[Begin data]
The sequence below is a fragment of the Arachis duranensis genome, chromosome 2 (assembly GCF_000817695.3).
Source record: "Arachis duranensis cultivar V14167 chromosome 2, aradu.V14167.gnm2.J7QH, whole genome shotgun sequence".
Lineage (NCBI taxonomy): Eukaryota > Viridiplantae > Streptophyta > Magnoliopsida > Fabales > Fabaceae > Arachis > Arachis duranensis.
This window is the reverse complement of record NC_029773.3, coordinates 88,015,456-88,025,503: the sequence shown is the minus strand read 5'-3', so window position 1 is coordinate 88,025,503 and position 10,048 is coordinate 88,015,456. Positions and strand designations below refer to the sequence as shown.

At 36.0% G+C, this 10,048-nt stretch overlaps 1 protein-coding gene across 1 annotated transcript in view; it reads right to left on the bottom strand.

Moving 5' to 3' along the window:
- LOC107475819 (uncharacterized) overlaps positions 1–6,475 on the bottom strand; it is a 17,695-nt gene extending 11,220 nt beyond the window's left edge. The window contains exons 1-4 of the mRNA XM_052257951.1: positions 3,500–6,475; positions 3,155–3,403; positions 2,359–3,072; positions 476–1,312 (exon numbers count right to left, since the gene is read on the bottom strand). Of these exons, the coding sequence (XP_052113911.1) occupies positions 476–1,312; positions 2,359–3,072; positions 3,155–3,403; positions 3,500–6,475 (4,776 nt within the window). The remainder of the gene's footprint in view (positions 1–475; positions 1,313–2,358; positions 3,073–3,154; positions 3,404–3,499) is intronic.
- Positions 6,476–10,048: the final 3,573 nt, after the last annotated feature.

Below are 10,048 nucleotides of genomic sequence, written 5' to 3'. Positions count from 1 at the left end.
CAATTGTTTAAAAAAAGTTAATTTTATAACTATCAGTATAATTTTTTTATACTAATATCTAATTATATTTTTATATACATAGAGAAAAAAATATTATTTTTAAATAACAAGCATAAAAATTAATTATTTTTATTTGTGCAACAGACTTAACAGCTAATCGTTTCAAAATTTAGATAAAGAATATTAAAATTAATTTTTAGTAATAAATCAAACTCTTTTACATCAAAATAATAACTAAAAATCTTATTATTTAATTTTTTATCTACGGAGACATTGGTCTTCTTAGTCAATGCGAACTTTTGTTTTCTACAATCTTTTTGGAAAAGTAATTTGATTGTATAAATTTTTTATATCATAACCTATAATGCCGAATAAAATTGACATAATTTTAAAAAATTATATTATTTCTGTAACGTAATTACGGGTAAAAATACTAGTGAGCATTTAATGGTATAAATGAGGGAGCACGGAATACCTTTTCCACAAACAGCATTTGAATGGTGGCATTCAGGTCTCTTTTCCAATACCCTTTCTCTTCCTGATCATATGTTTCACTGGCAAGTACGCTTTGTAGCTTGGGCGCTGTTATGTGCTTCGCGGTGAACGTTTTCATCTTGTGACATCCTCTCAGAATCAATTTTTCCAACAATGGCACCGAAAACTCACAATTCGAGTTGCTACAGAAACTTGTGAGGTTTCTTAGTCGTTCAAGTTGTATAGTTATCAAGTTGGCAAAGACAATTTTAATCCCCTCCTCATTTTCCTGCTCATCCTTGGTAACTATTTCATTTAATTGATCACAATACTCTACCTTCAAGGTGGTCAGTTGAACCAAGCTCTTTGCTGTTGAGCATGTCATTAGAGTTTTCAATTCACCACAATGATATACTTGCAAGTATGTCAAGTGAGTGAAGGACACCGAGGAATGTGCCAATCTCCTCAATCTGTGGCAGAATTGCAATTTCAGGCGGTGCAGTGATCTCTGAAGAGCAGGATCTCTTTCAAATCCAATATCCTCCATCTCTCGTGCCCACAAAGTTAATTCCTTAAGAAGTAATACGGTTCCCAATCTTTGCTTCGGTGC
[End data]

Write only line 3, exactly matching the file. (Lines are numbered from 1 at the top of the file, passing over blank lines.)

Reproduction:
Lineage (NCBI taxonomy): Eukaryota > Viridiplantae > Streptophyta > Magnoliopsida > Fabales > Fabaceae > Arachis > Arachis duranensis.